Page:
Politics have reached an emotional fever pitch in the United States and divisiveness is at least a 50-year high. Leaders need to plan now how to maintain a civil workplace. So, can you outright ban political discussions? In many cases, yes. But you might want to consider whether that’s worth trying to police. After all, these conversations are going to take place whether you ban them or embrace them.
When implementing an organizational approach or enforcing a policy already in place, you need to know how federal and state laws affect such discussions as well as your ability to intervene.
No federal statute protects private employees who want to express their political opinions at work. The right to free speech under the First Amendment of the U.S. Constitution only guards against government censorship. So while public employers must be aware of their limitations, private companies have no such obligations under the amendment. Therefore, when Joe Employee says he has the right to free speech at work, you can confidently tell him otherwise.
However, there is a federal law to consider when politically based chats turn into group discussions on the terms and conditions of employment, such as health care benefits. The federal National Labor Relations Act (NLRA) of 1938 guarantees both union and nonunion employees the right to “protected concerted activity,” meaning they can discuss employment conditions among themselves freely, even passionately, and employers cannot quell such dialogues or take adverse actions against the employees. While you can limit such discussions to the employees’ own time, know that their lunchroom conversations, after-work talks and social media postings could be protected under the NLRA.
Only a few states provide safeguards for workers expressing political beliefs, and most of those protect only an employee’s right to pursue legal off-duty political activity. Oregon offers more protection, though. The state’s 2009 Worker Freedom Act prohibits employers from forcing employees to attend political meetings and from distributing political communications.
So, where state law allows, employers can hold mandatory political meetings and distribute politically based communications to their employees. The U.S. Supreme Court in its 2010 decision in Citizens United v. Federal Election Commission lifted restrictions on financial contributions that corporations and unions can make to support political advertising or issues as long as they don’t contribute directly to a candidate. The ruling gave birth to “Super PACs” (political action committees), through which companies can indirectly support candidates or issues.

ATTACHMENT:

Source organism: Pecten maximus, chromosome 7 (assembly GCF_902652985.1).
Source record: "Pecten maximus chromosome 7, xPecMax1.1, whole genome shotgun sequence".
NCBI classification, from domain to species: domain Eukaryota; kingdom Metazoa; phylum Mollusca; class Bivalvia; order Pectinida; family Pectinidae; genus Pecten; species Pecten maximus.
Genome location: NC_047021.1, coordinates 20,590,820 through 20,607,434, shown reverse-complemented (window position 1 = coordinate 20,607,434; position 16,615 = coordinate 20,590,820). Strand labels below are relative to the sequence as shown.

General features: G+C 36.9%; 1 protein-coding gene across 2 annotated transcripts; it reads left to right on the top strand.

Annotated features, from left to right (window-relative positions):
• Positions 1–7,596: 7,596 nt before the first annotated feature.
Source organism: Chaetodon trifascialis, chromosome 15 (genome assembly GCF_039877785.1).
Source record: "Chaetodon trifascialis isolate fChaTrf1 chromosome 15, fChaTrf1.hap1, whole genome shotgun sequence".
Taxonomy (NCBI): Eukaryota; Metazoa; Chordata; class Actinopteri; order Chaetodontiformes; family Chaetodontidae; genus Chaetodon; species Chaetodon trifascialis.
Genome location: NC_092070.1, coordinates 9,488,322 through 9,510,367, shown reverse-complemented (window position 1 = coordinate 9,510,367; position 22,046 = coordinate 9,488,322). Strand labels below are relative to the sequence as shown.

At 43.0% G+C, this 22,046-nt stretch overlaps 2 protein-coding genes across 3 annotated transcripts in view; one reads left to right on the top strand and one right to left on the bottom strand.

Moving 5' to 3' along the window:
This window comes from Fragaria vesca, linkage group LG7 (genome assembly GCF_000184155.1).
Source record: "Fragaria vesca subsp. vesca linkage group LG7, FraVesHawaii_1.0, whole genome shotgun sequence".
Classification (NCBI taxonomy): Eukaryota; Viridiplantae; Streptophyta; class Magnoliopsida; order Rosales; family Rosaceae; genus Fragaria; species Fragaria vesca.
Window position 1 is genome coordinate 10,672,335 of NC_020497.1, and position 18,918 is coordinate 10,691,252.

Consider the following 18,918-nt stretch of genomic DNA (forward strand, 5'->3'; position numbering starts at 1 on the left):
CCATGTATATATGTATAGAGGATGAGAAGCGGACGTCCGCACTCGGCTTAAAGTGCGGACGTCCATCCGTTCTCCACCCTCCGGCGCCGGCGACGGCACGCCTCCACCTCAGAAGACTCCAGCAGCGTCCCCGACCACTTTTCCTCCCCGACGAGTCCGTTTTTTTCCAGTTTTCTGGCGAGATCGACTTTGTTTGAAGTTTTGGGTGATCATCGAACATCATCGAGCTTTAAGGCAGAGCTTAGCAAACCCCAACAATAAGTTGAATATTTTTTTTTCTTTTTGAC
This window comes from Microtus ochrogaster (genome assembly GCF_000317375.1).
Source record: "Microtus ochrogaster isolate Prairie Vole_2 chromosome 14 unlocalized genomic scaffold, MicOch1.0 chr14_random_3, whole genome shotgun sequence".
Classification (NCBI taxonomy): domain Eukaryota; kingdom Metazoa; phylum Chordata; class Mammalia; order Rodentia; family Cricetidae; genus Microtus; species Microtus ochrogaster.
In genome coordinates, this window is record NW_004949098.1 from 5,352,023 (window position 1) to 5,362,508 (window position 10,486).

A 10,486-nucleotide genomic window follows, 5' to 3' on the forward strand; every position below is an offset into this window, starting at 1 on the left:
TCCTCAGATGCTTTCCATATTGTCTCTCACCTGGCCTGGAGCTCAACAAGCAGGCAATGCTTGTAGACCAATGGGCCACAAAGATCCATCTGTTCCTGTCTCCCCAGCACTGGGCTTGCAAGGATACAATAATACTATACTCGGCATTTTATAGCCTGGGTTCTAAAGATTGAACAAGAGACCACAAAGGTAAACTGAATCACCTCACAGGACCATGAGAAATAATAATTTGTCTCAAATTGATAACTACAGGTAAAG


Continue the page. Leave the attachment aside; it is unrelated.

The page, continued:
The decision also removed limits on employer communications with rank-and-file employees regarding an organization’s political leanings. It means that employers are allowed to communicate their political beliefs directly to employees and to require them to attend meetings or other political activities. Previously, employers could only require managers to do so. So, if you as an employer want to hold mandatory political meetings with employees who then cry foul, you can cite the Supreme Court’s decision where state law allows it.
On a final note, current rhetoric in particular could prompt negative comments regarding women, religion and national origin, so consistently enforcing your existing anti-discrimination and anti-harassment policies—and perhaps conducting some timely retraining—will serve you well.
Russell Lookadoo is the HR Guy for small businesses. His firm, HRchitecture, specializes in helping business leaders accomplish their goals by effectively using their teams. Russell brings over three decades of experience designing Human Resources solutions that achieve business strategies in varied organizations ranging from a small manufacturer to the nation’s second largest bank. Russell holds the Senior Professional in Human Resources designation from the Society of Human Resources Management and earned the Certified Compensation Professional designation from World at Work. Russell attended the University of North Carolina on the prestigious Morehead-Cain Scholarship and graduated with a Bachelor’s in Industrial Relations. Visit his website at www.theHRGuy.biz